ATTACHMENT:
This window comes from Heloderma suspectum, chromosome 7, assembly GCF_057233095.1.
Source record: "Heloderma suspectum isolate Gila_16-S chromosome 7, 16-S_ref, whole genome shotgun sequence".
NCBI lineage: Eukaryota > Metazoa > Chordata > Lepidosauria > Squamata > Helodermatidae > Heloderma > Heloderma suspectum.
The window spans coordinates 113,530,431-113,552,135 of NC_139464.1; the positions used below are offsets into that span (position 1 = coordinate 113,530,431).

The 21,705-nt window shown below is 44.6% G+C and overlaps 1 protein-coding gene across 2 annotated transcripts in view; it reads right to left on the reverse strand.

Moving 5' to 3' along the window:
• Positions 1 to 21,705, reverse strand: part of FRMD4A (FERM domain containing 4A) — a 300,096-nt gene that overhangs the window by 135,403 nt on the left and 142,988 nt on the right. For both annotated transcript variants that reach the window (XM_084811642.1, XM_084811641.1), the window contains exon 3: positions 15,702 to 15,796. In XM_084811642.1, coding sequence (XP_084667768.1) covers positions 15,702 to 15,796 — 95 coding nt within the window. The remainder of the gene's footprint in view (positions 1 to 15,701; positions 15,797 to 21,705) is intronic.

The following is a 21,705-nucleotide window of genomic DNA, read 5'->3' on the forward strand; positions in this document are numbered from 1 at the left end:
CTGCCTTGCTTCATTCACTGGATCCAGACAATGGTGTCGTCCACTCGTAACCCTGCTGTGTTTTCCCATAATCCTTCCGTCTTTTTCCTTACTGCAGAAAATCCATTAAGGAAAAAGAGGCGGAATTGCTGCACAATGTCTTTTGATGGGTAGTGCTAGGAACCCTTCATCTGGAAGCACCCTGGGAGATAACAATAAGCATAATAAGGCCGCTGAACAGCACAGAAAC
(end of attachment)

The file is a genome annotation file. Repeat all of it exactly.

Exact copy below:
This window comes from Heloderma suspectum, chromosome 7, assembly GCF_057233095.1.
Source record: "Heloderma suspectum isolate Gila_16-S chromosome 7, 16-S_ref, whole genome shotgun sequence".
NCBI lineage: Eukaryota > Metazoa > Chordata > Lepidosauria > Squamata > Helodermatidae > Heloderma > Heloderma suspectum.
The window spans coordinates 113,530,431-113,552,135 of NC_139464.1; the positions used below are offsets into that span (position 1 = coordinate 113,530,431).

The 21,705-nt window shown below is 44.6% G+C and overlaps 1 protein-coding gene across 2 annotated transcripts in view; it reads right to left on the reverse strand.

Moving 5' to 3' along the window:
• Positions 1 to 21,705, reverse strand: part of FRMD4A (FERM domain containing 4A) — a 300,096-nt gene that overhangs the window by 135,403 nt on the left and 142,988 nt on the right. For both annotated transcript variants that reach the window (XM_084811642.1, XM_084811641.1), the window contains exon 3: positions 15,702 to 15,796. In XM_084811642.1, coding sequence (XP_084667768.1) covers positions 15,702 to 15,796 — 95 coding nt within the window. The remainder of the gene's footprint in view (positions 1 to 15,701; positions 15,797 to 21,705) is intronic.

The following is a 21,705-nucleotide window of genomic DNA, read 5'->3' on the forward strand; positions in this document are numbered from 1 at the left end:
CTGCCTTGCTTCATTCACTGGATCCAGACAATGGTGTCGTCCACTCGTAACCCTGCTGTGTTTTCCCATAATCCTTCCGTCTTTTTCCTTACTGCAGAAAATCCATTAAGGAAAAAGAGGCGGAATTGCTGCACAATGTCTTTTGATGGGTAGTGCTAGGAACCCTTCATCTGGAAGCACCCTGGGAGATAACAATAAGCATAATAAGGCCGCTGAACAGCACAGAAAC